The latest report from the congressional oversight commission monitoring COVID-relief loans, including the $700 million loan made to less-than-truckload carrier YRC Worldwide (NASDAQ: YRCW), finds shortcomings in the decision-making process on behalf of the Defense and Treasury departments.
The main sticking points for the commission have been the designation of YRC as a company “critical to maintaining national security” and the Treasury Department’s underwriting of a loan to provide liquidity relief to a company in “precarious financial condition” prior to the pandemic.
A Dec. 10 hearing with commission members and Treasury Secretary Steven Mnuchin addressed many of the group’s concerns with Treasury’s underwriting of the YRC loan. Under Secretary of Defense for Acquisition and Sustainment Ellen Lord declined a request to attend that session but participated with commission members in a Dec. 18 teleconference.
The year-end oversight report scrutinizes the Defense Department’s decision to label YRC as a company worthy of the national security designation.
An inappropriate carve-out?
Subtitle A of the Coronavirus Aid, Relief and Economic Security (CARES) Act authorized up to $17 billion in loans to companies integral to the nation’s defense for “losses incurred as a result of coronavirus.” The statute, however, did not provide a description of what qualifies a company for the national security designation.
Mnuchin contends Treasury consulted with the Defense Department and the Office of the Director of National Intelligence to develop the framework for which companies would meet the designation. However, the report shows that both the Defense Department and the Office of the Director of National Intelligence have a different take on how the events played out.
“ODNI has informed the commission that it has not provided the Treasury with any recommendation and certification to designate a business as critical to maintaining national security and has not provided any input with respect to any DOD recommendations and certifications,” the report stated.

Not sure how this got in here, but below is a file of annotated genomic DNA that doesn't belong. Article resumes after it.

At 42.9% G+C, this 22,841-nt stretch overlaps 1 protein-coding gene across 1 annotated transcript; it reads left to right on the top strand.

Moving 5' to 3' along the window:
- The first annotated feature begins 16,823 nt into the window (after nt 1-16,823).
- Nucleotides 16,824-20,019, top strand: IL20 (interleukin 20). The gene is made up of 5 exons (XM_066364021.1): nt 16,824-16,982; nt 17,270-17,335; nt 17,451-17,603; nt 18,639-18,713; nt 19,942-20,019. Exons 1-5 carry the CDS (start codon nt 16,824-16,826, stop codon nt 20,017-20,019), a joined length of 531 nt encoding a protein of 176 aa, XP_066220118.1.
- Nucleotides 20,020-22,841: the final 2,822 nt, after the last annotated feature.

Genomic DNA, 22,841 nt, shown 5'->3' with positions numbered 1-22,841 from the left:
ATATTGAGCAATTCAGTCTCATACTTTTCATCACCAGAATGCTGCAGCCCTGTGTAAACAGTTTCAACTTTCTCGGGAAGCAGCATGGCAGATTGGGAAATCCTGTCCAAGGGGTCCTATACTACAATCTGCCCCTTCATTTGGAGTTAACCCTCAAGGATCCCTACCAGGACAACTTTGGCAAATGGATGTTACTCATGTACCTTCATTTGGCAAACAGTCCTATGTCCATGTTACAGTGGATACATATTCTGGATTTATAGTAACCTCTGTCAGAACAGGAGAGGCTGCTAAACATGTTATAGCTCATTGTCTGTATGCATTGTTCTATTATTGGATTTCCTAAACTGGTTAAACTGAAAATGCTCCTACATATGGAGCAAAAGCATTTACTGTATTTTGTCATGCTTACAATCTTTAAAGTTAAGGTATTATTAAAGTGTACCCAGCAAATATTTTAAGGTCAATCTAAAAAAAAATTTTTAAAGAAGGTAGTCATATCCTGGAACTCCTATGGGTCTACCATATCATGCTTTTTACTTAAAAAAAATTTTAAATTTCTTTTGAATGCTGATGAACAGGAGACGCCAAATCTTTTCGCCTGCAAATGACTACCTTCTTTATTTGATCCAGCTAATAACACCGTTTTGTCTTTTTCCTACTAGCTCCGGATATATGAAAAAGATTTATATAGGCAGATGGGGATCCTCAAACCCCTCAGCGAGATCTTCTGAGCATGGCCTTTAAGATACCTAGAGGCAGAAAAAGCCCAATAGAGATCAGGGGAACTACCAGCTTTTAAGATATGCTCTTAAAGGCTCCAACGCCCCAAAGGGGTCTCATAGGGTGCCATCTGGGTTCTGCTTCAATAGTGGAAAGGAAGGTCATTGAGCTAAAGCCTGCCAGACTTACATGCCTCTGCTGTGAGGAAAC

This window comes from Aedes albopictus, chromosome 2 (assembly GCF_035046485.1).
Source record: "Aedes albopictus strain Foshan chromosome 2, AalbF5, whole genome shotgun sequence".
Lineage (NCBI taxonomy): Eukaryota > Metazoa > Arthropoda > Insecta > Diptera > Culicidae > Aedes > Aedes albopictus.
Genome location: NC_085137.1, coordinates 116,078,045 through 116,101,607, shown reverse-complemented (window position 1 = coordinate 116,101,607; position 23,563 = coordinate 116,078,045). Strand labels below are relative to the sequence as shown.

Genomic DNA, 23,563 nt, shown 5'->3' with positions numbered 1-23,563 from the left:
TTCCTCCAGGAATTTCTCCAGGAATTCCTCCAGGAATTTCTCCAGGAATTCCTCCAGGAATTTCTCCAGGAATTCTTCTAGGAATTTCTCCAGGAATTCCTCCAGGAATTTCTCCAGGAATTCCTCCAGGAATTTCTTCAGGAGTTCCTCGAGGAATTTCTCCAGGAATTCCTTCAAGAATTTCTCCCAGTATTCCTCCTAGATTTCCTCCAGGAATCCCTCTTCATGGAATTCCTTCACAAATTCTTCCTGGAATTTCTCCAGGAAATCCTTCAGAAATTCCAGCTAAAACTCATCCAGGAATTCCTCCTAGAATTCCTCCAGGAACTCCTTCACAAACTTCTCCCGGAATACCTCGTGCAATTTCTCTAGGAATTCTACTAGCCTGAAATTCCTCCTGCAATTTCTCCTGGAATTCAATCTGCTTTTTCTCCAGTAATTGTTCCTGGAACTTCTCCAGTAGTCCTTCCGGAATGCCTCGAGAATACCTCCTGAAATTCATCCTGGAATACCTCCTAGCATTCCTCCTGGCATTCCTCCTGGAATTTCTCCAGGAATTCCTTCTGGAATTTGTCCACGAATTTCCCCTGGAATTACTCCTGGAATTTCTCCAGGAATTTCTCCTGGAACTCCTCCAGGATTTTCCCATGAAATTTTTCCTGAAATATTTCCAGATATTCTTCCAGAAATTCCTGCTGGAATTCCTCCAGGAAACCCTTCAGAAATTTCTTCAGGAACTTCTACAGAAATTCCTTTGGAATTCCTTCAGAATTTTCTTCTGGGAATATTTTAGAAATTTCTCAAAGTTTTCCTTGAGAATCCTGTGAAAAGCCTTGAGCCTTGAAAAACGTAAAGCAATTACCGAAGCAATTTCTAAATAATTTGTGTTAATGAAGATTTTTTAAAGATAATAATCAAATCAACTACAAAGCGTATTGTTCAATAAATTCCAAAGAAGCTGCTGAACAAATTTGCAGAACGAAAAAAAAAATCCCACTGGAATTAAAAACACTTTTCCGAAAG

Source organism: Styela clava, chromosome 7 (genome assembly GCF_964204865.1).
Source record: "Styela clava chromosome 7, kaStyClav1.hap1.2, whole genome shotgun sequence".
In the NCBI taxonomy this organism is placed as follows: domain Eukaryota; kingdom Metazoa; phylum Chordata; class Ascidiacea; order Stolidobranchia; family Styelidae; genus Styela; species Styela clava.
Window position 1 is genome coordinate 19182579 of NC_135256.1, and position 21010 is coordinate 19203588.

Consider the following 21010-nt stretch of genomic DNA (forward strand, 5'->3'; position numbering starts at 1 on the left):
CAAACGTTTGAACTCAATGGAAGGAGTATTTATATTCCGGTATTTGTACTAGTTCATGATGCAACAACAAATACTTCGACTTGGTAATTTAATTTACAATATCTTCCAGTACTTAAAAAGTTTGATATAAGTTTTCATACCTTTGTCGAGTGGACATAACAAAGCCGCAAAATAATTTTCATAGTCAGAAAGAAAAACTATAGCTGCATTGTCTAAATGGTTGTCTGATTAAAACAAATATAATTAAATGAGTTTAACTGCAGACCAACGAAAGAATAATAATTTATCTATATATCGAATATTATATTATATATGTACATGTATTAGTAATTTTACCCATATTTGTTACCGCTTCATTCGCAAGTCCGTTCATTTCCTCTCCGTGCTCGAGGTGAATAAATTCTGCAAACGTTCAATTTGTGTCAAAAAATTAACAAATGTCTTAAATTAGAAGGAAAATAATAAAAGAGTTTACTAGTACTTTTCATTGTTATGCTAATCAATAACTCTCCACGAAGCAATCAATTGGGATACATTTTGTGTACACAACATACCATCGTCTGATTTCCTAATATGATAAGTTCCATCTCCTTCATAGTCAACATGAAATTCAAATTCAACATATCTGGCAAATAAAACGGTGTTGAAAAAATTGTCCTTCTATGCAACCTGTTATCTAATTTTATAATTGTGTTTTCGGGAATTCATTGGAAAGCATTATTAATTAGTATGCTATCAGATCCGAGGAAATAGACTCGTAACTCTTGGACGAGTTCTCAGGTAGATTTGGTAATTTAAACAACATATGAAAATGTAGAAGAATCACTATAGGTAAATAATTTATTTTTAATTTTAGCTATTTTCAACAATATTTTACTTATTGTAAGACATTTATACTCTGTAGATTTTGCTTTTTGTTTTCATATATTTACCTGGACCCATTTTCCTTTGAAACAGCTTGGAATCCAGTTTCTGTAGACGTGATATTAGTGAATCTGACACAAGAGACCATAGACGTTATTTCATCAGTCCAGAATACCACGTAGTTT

The Defense Department said it was “not involved in creating the guidance or definitions used by Treasury for its application process.” Further, Lord referred the commission back to Treasury for “additional analysis regarding the national security designation.”
Regardless of how the criteria came to be, it was former Defense Secretary Mark Esper who recommended and certified that YRC, which provides 68% of the Defense Department’s LTL services for the military, met the standard.
“The commission finds something amiss as to which agency was ultimately responsible for the national security designation. The commission believes the Treasury should have worked with DOD and ODNI to establish more specific criteria for determining what businesses were critical to maintaining national security and/or Treasury should have required DOD and ODNI to provide Treasury with more analysis than simply a statement that a business was critical to maintaining national security.”
Flaws in DOD’s procurement process
The commission’s queries revealed that the Defense Department relies on its prime contractors to oversee subcontractors, leaving the department with limited visibility. The commission referred to the process as “inadequate.” YRC is a subcontractor of Crowley Logistics, which is a prime contractor to the Defense Department. The commission expressed concerns that the department didn’t question Crowley about YRC’s financial health.
Part of the national security designation qualifying process included questions such as whether there are “alternate sources for the item a company supplies” and whether the product or service is “a commodity or commercially available item.” The commission said the Defense Department provided “a very weak case for YRC” as “there are many other companies that provide less-than-truckload services aside from YRC and services, like LTL trucking, could be considered a commodity.”